Did Rory blow it? Should Tiger end it? Do Jay and Greg need to talk?

Each week we ask our panel of writers, PGA members and golf industry experts to weigh in with their views on the hot topics of the day.

Cam Smith put on a masterful display of putting on the tricky Old Course greens to shoot 64 in Sunday’s final round while Rory McIlroy couldn’t make anything, taking 36 putts after hitting all 18 greens in regulation. Smith obviously did what he had to do to win the Open Championship, but do you mark this one down as Rory just got beat by a hot putter or did he blow it?

Jim Deeks, Fairways Magazine (@jimdeeks): Not at all.  On any other day, Rory’s 70 would probably have been all he needed.  Smith’s putting was other-worldly, and he couldn’t have shot a lower score to come from behind.  All credit to Cam, and all credit to Rory.  And all credit to Cam Young, who everyone thought would shoot 80 on Day 2 and disappear.  It was a fabulous golf tournament, and the only disappointment was the Peoples’ Champion didn’t win.

Michael Schurman, Master Professional / Hall of Fame Member, PGA of Canada: That is a tough call. Rory’s score ties for the 3rd lowest score ever in The Open. He had 18 GIR and 2-putted everything. His game actually reminded me a lot of the way George Knudson played. He hit every green within proximity to never 3-putt but not always close enough to consider he would 1-putt. Sure, Rory could have made a putt or two, but he didn’t miss anything either. People said George was a poor putter and he might have been by TOUR standards, but he was good enough to win eight times. Smith did what he was called upon to do. In fact, after round three everyone, Rory included, thought the tournament was between himself and Victor Hovland. Everyone forgets about Smith and Young, who in a previous life were Smith and Wesson.

Hal Quinn, Freelance Writer, Vancouver: The most misleading stat at this Open was greens in regulation, as together the Old Course’s add up to the size of Saskatchewan. Rory hit 18 on Sunday and two-putted them all, but not enough first putts from the right area code. He didn’t blow it, but he sure didn’t give himself a chance to win it. Smith’s putting clinic on Sunday was a wondrous thing to behold — following approaches that were half the distance from the ‘hole location’ than Rory’s — and he deserves every drop of beer that will flow from that jug.

Peter Mumford, Fairways Magazine (@FairwaysMag): All credit to Cam Smith for a terrific championship but this was Rory’s win and he blew it. He should have seen all the early low scores and known there was a strong possibility that one of the chasers would go low and he would need to as well. Instead, he played conservative golf and left himself outside birdie range most of the day. He also didn’t make anything when he did have a chance, perhaps another consequence of his non-aggressive play – not wanting to risk a three-putt. Rory’s strategy might have worked at a U.S. Open but not at an Open Championship, where apparently no lead is safe. Just ask Jean van de Velde.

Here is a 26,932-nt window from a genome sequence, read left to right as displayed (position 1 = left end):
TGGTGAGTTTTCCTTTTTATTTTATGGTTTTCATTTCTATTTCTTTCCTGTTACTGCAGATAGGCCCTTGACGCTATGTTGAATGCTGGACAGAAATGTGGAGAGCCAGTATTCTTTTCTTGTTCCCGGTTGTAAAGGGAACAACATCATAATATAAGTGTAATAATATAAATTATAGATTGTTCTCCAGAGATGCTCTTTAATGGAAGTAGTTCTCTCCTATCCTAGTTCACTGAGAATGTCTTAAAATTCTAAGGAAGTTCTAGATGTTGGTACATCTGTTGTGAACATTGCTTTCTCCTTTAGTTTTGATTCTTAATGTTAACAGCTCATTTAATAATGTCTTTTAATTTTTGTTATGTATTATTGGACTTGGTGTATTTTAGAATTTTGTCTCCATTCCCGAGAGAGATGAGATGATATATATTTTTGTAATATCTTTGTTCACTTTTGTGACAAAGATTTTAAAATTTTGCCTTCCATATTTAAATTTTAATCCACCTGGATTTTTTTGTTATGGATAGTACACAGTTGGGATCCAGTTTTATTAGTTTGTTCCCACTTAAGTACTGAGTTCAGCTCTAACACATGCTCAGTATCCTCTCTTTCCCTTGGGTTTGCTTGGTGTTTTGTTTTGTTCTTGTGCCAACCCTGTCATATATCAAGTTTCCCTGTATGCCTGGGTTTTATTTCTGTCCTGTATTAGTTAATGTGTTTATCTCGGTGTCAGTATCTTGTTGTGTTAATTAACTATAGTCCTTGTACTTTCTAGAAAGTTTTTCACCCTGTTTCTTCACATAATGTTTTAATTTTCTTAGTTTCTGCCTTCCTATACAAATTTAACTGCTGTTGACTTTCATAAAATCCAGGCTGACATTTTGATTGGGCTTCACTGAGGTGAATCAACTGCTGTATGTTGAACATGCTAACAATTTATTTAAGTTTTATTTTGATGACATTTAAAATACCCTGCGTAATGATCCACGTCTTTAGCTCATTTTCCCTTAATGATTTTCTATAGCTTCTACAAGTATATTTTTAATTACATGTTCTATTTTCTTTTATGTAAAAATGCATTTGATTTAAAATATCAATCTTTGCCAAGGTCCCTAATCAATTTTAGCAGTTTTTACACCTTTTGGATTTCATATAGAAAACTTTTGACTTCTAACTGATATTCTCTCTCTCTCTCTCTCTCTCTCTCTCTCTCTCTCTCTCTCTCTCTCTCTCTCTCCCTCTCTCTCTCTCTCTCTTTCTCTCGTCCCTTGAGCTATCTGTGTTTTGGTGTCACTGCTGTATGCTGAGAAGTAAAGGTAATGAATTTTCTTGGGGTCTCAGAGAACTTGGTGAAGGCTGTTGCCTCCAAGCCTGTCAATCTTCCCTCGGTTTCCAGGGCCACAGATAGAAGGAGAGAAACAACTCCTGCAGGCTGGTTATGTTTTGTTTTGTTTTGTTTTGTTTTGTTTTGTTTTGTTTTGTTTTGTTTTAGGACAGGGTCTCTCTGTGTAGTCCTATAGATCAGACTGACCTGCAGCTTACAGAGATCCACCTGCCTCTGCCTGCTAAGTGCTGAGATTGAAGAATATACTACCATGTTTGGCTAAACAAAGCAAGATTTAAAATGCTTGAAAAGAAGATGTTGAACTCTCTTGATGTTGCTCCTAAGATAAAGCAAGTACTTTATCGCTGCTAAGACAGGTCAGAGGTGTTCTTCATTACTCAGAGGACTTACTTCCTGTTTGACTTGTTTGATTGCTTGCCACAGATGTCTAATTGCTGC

Tiger Woods limped to a missed cut after much hype that St. Andrews was tailormade for him in his condition. It’s pretty clear that Woods is a long way from contending in any major and maybe never will again. He’s 46 years old and in constant pain, unable to practice the way he needs to and unable to perform the way he wants to. He had a great send-off during Friday’s second round, especially his walk up the 18th. Is it time to call it quits?

Deeks: Yes, it is time.  As I said here last week, in speculating that he might call it quits if he didn’t make the cut, I think he should go out as a proud champion, and not like a punch-drunk old fighter.

Schurman: Tiger is still struggling with how to end it. There is a multitude of ways. Make a press conference then walk away. Make an announcement and then play a few high-profile events or play an entire schedule and then walk away at the end of that. Tiger has never given up or quit anything in his life, so this is new ground for him. He might need counselling to learn how best to do it, but his game is gone.

Quinn: There comes a time — even for the self-absorbed fuelled by monumental egos — when reality bites. That time has surely come for Eldrick, in fact Friday in the olde grey toon, it had demonstrably passed. There is a generation with indelible memories — though tainted and blurred by off and on course behavior — of one of sport’s greatest-ever athletes. The current images don’t really have a place in the memory bank.